Garden Lifestyle

Purslane (Portulaca oleracea)

I decided to do this blog on one of my favorite naturalized garden weeds since it has been in the news lately.

Purslane (Portulaca oleracea) is a welcome weed in my garden.
Photo/Illustration: Susan Belsinger

I decided to do this blog on one of my favorite naturalized garden weeds since it has been in the news lately. Did you know that Portulaca oleracea contains the highest amount of omega-3s of any plant in the vegetable kingdom, not to mention it is full of minerals and vitamins A and C?

Portulaca oleracea

Characteristics: hardy annual; grows 12 to 15 inches tall; green paddle-shaped leaves, thick stems sometimes with a purple tinge, small yellow flower.

Hardiness: hardy to zone 8

Light: full sun

Water: moist, not wet

Soil: well-drained soil; pH between 6.0 to 6.5

Purslane has been cultivated in India and China for thousands of years and currently is grown and sold by the kilo in many European, Asian and Mexican markets. The bright green, succulent leaves of this potherb do not have much odor, while the taste is pleasant–mild, slightly herby and lemony tart. The sour lemon flavor is due to the oxalic acid present in the leaves. The texture is what takes some folks time to get used to since it is both crunchy and mucilaginous-the sliminess is off-putting to some-so I use it in ways that one doesn’t notice the texture. All aboveground parts are edible; the thick, succulent stems and leaves, and small yellow flowers can be eaten raw as a salad, mixed with other salad greens or in vegetable salads. In France it is often included in a mesclun mix. Purslane is a traditional ingredient of fattoush, a well-known Mid-eastern salad. I like it especially well with cucumbers, used in tzatziki, or with tomatoes in salad or salsa. It adds a tartness and crunch to grain, potato and pasta salads.

The leaves and stems can be sautéed and wilted with olive oil and garlic as they do in Greece, Italy and France. The “slimy quality” is not noticeable when cooked in a mess of greens. When cooked it does lose some of its tartness and is good in stir fries. The mucilaginous texture can be used to thicken soups, gumbos and sauces. In Mexico it is cooked with tomatillos and pork to make verdolaga, a peasant-style stew. In the past, it was popular to pickle the leaves and stems, and it is still a popular practice in Japan, to be eaten as a condiment with rice.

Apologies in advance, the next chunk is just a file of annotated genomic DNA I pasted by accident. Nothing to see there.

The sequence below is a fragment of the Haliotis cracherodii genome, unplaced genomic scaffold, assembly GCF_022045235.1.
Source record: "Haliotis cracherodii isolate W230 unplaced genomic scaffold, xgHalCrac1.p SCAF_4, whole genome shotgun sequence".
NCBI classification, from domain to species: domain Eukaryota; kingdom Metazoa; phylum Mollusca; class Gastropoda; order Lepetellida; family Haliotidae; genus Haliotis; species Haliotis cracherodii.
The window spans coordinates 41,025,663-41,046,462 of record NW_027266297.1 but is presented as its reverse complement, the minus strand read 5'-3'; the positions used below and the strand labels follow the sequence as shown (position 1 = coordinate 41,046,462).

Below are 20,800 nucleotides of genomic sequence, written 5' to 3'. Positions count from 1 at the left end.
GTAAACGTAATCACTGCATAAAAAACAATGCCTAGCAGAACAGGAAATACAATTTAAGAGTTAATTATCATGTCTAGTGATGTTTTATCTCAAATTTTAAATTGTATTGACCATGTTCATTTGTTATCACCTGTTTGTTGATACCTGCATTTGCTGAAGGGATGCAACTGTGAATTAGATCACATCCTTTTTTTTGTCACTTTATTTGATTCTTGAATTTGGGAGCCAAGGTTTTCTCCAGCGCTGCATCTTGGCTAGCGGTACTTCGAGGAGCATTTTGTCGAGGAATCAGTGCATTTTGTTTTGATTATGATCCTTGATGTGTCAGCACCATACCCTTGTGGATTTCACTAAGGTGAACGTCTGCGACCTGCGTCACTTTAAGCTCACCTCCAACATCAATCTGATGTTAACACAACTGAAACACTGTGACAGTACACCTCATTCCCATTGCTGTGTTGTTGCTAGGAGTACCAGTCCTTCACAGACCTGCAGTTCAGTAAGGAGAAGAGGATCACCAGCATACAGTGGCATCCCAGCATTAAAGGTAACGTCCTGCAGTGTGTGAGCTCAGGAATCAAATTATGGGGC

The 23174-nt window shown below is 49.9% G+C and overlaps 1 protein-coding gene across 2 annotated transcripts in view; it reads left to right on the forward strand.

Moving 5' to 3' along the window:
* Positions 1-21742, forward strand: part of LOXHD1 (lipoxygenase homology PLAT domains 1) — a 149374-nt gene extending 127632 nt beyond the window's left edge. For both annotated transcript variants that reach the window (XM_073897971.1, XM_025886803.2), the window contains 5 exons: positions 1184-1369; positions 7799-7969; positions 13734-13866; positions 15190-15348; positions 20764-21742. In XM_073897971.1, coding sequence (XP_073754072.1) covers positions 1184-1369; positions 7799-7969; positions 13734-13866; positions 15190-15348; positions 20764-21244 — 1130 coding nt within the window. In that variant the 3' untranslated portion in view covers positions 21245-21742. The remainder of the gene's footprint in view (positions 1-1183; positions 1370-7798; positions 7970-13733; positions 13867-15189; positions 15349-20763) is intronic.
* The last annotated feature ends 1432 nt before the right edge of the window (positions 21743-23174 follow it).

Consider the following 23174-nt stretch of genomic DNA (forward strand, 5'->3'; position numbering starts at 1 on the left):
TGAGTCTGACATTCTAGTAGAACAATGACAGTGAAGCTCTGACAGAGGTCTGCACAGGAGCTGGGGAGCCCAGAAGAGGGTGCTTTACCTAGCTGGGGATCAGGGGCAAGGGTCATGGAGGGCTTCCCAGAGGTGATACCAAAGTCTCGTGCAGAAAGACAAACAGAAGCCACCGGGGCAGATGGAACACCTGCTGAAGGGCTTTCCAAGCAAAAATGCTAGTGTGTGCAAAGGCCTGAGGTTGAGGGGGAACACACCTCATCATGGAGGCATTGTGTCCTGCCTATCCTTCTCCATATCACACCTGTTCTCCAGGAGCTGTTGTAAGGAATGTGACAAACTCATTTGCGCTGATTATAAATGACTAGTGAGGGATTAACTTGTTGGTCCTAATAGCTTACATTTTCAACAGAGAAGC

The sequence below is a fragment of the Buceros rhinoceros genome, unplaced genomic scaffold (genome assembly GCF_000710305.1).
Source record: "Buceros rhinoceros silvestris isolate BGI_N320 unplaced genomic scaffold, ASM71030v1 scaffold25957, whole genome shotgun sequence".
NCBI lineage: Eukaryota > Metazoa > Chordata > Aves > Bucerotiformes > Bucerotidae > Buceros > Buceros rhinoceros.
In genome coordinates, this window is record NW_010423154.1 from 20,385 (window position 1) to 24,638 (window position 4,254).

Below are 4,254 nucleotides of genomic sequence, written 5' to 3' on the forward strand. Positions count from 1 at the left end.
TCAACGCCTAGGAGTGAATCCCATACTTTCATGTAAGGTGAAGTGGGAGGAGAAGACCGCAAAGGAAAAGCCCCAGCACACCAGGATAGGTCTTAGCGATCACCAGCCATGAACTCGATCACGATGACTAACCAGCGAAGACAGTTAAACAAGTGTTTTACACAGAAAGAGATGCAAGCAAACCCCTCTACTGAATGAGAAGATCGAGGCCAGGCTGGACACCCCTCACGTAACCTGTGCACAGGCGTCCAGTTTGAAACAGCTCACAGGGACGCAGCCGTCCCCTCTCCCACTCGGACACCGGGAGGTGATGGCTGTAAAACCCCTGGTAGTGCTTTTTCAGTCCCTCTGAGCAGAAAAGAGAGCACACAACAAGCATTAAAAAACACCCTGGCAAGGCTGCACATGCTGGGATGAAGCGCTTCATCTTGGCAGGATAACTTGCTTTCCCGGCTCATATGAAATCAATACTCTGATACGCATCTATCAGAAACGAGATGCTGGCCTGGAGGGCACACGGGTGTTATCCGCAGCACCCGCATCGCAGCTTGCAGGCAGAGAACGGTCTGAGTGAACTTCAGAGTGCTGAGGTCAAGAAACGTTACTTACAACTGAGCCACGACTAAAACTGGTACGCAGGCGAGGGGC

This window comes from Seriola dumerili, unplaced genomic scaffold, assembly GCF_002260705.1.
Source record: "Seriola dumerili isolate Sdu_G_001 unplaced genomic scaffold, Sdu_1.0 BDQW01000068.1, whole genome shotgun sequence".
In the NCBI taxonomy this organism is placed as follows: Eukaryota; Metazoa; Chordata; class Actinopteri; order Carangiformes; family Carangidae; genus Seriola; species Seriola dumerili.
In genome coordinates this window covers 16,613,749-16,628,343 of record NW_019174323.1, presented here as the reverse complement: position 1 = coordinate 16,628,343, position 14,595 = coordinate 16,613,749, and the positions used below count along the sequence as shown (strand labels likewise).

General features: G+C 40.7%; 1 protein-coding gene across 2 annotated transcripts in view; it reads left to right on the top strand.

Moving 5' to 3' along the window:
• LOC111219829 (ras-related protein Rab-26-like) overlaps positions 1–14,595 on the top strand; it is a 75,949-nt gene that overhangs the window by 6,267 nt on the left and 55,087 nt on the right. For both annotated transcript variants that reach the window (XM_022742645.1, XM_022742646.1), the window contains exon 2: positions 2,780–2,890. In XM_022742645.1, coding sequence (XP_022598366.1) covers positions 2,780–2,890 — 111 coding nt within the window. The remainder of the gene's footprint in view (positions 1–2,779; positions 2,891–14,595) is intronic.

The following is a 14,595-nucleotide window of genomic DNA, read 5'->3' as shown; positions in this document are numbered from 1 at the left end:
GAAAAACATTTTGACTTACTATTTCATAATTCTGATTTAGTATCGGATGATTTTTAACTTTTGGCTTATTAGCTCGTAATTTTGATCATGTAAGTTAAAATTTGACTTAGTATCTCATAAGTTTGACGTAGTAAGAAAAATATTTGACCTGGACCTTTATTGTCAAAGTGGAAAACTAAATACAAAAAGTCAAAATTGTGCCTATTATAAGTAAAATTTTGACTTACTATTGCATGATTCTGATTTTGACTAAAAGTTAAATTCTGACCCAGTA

While I welcome this weed to volunteer in the garden, I also have grown both the golden and red portulacas, which do not get as tall and foliage isn’t as large as the naturalized plants. They all pretty much have the same taste, however the, golden purslane ‘Goldberg’ has gold-tinged leaves and sort of orange-colored stems. The red one, sold as ‘Gruner Red’ has green leaves and pinkish stems.

Purslane balks with cold weather, so wait to sow it outdoors until the soil has warmed, with daytime temps of about 80ºF. For an early start, plant seed indoors for transplanting. Choose a sunny location with enriched, well-drained soil and it should do well for you. I grow mine in the vegetable garden and use wheat straw mulch. It likes hot sun and plenty of air circulation rather than shade. Portulaca is a succulent, so it holds water in its stems and leaves. It can be fairly resistant to drought once it has been established. However, drought-like conditions will slow down growth.

Throughout the growing season, harvest center leaves and tip ends to encourage growth. Or cut the whole plant back to an inch or two above the ground, making sure to leave at least a full set or two of bottom leaves. The plant will put out new growth from the cut stems. Leaves and stems wilt quickly, so gather them into a shady basket and get them inside quickly; wash them in cold water, spin dry and refrigerate until ready to use. Use new smaller leaves for salads and large, older leaves and stems for cooking.

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